McHenry County state’s attorney: Consolidate townships

McHenry County state’s attorney: Consolidate townships

An investigation into the office of a former township official concluded with no criminal charges. But the probe did find evidence that calls into question the merits of township governance.

A seven-month investigation into improper spending allegations against former Algonquin Township Highway Commissioner Bob Miller concluded with a report issued May 31, in which McHenry County State’s Attorney Patrick Kenneally determined there was not enough evidence to bring criminal charges.

The investigation stemmed from a long list of allegations involving the misuse of taxpayer funds during Miller’s 24 years as highway commissioner. Miller was accused of using taxpayer money to pay for personal items – such as Disneyland tickets, women’s clothing and alcoholic beverages – as well as paying employees illegal bonuses. Allegations of improper spending and nepotism set the stage for Miller’s reelection loss in 2017.

And while Kenneally did not find enough evidence to indict Miller, he did find enough evidence to draw one conclusion about the position he formerly held: It shouldn’t exist. Kenneally’s report recommended abolishing the highway department and consolidating the township with other local units of government. Describing a climate of “incompetence, guile and impropriety,” Kenneally’s report criticized townships as a “deeply flawed” form of government.

Kenneally’s recommendations would be a welcome change for McHenry County taxpayers, who pay among the highest property taxes in the state. Some of those property taxes are levied by townships, for services that might be performed more efficiently at the city or county level.

Kenneally’s recommendation is also significant given that McHenry County is ground zero for consolidation this year.

McHenry Township trustee Bob Anderson, a Wonder Lake barber, led an effort to get a referendum question to consolidate his township road district on the November ballot. That effort had been decades in the making, with several hurdles along the way. Long before he was a trustee, Anderson tried twice in the 1990s to advance consolidation measures – first, to dissolve all townships in McHenry County, and on the second attempt, just McHenry Township. Both attempts, however, failed.

But he went a different route in 2017. Anderson ran for McHenry Township board on a platform primarily focused on consolidation – and won. And in February, Anderson succeeded in landing a binding consolidation referendum on this year’s November ballot, giving voters in McHenry Township the option to eliminate their road district and consolidate its services with the township.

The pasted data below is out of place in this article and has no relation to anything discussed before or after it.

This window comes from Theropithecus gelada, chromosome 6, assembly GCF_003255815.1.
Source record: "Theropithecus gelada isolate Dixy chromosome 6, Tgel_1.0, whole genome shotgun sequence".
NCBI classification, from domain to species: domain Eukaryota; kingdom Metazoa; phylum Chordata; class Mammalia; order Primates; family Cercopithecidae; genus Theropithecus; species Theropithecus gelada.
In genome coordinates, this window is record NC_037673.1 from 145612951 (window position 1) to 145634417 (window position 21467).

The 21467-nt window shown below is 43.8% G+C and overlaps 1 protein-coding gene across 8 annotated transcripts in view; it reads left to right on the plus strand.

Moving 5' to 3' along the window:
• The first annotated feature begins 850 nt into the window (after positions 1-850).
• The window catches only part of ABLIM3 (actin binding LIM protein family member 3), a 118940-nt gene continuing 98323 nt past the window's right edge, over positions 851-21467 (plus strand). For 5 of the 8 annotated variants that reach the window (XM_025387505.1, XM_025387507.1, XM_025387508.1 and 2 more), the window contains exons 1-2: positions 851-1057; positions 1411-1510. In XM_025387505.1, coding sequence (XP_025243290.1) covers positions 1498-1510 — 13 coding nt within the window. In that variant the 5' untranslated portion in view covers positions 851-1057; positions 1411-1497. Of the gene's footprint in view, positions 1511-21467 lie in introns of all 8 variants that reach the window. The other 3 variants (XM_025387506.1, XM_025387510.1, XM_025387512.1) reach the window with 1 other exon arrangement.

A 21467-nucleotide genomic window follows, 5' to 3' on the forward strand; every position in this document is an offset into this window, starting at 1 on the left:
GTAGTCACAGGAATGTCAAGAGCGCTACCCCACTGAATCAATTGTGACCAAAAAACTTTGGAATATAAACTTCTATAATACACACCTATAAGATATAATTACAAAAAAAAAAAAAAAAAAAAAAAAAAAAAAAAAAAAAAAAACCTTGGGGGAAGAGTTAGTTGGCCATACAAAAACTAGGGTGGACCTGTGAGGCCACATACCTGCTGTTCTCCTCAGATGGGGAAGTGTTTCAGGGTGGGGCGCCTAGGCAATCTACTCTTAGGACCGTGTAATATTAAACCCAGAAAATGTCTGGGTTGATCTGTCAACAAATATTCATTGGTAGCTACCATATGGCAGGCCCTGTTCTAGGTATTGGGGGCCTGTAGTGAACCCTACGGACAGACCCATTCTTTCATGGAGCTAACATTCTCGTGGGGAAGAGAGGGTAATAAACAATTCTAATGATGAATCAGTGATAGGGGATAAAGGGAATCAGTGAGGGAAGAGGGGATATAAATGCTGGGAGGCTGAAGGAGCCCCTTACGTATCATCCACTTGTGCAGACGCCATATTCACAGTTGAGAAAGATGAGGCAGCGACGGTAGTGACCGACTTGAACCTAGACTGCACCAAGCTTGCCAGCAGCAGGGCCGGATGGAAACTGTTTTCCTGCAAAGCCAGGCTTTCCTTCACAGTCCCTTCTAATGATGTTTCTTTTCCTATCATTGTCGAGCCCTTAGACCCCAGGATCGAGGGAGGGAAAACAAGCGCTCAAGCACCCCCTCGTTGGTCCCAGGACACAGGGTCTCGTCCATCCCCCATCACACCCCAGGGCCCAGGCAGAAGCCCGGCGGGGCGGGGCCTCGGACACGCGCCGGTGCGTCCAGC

But just to give taxpayers that choice, Anderson has had to endure intimidation tactics and threats, including finding nails scattered both in the parking lot of his barbershop and his driveway at home.

Fortunately for taxpayers, Anderson’s success could set an important precedent in McHenry County and across the state. With more than 1,400 townships, waste and patronage can surface anywhere in Illinois, not just Algonquin Township. McHenry Township and other nearby McHenry County townships offer proof. Nunda and Grafton Townships – both in McHenry County – are also under investigation for misuse of taxpayer funds. And patronage hires, which appeared commonplace in Algonquin Township, can be found throughout other townships as well.

State Rep. David McSweeney, R-Barrington Hills, cited such abuses in sponsoring a bill that would make it easier for voters in McHenry County to consolidate their townships. As it stands now, to get a binding consolidation referendum onto a ballot, voters need a petition signed by 10 percent of registered voters from each township in the county. McSweeney’s proposal would only require petition signatures from voters within the township subject to consolidation, amounting to just 5 percent of votes cast in the last comparable election. That bill, House Bill 4637, passed the House by an 80-22 margin April 17 and still awaits a vote in the Senate. Given its potential for taxpayer savings, state senators shouldn’t have to think twice about advancing this measure.

Consolidation in McHenry County would be no small feat. The General Assembly’s inaction and threats against advocates like Anderson are just two challenges that have put taxpayers at a disadvantage.

But having spent months digging into Algonquin Township’s finances, Kenneally’s recommendation to consolidate is telling. And to McHenry County taxpayers – who pay some of the highest property tax bills in the state – it’s a recommendation that makes sense.

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